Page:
Tuesday, June 12, 2007

If He Retired Today....

Sam and I had an interesting conversation about a number of players and whether or not they would make it into the Hall of Fame if they were to retire right now. A few were no-brainers, like Peyton Manning and Marvin Harrison, and it looks like LaDainian Tomlinson would probably be a shoo-in as well.

But no-brainers are no fun. So we encountered a few that we weren't too sure about, and I figured I'd open it up for debate.

First, Donovan McNabb.

His career QB rating is 85.2, and he sports a 152-72 TD to INT ratio. He is, in fact, the 2nd least intercepted quarterback in NFL history (Neil O'Donnell is #1, though, so don't know how much to take that into account). He has accumulated 22,000 passing yards, an average about about 3,400 per full season.

But that's part of McNabb's problem. Only three times in his eight-year career has he played all 16 games, which means that his individual seasons haven't been that impressive. He's got three seasons with 20 or more passing TDs, and four with 3,000+ passing yards.

Not helping McNabb's cause is his playoff history. He's had more 3 INT games (2) than 3 TD games (1). That's not to say he hasn't had his moments in the playoffs. 4th and 26 comes to mind, a game in which he threw for 248 yards and ran for 107 more. But he'll be best remembered for his failure in the Super Bowl against the Patriots when the Eagles offense inexplicably chose to not convert to a 2-minute offense, essentially throwing away the game. While most people attribute Terrell Owens' comments about McNabb being "tired" during that last drive to Owens' distaste for his (now former) teammate, you have to wonder if there's some truth to it. Every fan across the country knew it was crunch time, but the Eagles putzed along like they had all day.

In the end, we both agreed: as of right now, McNabb is out of the Hall.

Next, we viewed Torry Holt.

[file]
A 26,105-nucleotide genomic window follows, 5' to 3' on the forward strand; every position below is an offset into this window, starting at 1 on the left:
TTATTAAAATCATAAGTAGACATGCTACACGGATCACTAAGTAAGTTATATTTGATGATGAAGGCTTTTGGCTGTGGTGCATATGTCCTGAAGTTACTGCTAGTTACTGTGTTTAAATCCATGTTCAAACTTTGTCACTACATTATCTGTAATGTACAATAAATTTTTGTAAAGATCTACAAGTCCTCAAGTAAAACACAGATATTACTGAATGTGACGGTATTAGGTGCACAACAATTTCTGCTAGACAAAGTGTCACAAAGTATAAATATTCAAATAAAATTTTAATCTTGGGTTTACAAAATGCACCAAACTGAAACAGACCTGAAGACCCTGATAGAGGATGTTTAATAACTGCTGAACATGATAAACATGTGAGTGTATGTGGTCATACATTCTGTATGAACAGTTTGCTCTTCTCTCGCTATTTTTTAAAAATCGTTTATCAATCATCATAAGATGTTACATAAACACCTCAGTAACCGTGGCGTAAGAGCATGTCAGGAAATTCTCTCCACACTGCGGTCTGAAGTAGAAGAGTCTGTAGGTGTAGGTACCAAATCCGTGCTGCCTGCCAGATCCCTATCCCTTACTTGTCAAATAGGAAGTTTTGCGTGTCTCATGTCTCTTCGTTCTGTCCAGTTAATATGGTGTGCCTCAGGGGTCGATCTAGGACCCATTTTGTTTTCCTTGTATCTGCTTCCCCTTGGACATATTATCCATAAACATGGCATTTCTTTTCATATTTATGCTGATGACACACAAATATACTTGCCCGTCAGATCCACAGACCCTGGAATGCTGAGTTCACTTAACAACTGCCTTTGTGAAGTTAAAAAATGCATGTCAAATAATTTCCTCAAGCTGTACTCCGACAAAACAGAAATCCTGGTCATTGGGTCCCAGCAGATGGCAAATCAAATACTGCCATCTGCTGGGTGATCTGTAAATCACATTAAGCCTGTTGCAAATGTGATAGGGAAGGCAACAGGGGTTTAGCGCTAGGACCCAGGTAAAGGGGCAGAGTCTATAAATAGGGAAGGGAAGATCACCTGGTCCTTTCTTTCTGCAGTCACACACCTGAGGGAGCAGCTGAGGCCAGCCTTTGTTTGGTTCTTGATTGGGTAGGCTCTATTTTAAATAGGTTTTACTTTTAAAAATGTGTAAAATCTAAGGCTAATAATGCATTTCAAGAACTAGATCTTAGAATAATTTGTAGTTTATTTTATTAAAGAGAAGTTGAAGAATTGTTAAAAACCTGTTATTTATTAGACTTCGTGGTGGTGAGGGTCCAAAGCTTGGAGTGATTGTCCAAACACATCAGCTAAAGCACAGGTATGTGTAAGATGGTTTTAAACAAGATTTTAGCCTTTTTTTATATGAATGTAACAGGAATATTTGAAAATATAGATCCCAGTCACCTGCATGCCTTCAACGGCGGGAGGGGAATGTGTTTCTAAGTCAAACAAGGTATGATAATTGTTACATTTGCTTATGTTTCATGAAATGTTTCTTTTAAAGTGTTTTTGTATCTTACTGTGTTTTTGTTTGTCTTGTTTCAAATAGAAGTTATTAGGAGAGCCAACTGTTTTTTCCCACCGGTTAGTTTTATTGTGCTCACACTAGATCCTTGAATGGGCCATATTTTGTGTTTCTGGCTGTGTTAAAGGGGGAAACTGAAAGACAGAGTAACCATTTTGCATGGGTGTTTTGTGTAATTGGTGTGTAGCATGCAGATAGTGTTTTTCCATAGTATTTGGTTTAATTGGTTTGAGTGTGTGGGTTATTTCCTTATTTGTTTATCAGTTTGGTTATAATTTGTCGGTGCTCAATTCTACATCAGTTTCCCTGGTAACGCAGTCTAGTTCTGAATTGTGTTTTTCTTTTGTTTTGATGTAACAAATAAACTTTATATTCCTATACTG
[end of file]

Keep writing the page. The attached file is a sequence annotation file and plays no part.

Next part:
Holt was drafted the same year as McNabb, so the equal time under their belts makes this a slightly easier comparison. He's got 64 TDs, an average of 8 per season since his debut in 1999. He's picked up yardage by the ton, with two seasons of over 100 yards/game. Additionally, over the past four years, he's picked up at least 9 TDs and at least 1150 yards.

One advantage Holt has over McNabb is that he does, in fact, have a Super Bowl ring. Additionally, he was a crucial part of his team's success, one of the main pieces of the "Greatest Show on Turf." However, while Holt was an important part, he wasn't even the #1 receiver on that team. So while his statistics are impressive recently, his team's success, a strong determining factor in the eyes of many NFL Hall of Fame voters, has been minimal while he's been "the man."

Holt was also the fastest in NFL history to reach 10,000 receiving yards, so he's certainly at the very least on pace for a Hall of Fame career. But again, Sam and I agreed that, were he to retire today, Torry Holt would not make the Hall of Fame.

Finally, we reviewed Shaun Alexander.

Alexander was drafted in 2000, but as a running back, has likely completed more of his career than either McNabb or Holt. Alexander has been a touchdown machine, scoring 16, 18, 16, 20, and 28 from 2001-2005. He missed 6 games last year due to injury and scored only 7 touchdowns, and his yards per carry was down to a career-low 3.6, from 5.1 the previous season. He has 96 rushing TDs, and 107 total for his career.

He held the single-season rushing touchdown record....for a year.

While Alexander has been an outstanding producer for 5+ years, again, Sam and I both believe that he would need to add to his career statistics to justify a spot in the Hall of Fame.

In the comments for this post, give your input on these three players, whether you agree or disagree, and suggest other borderline players who you'd like to debate. I'm happy to look at stats and pass judgment on people far more athletic than me.

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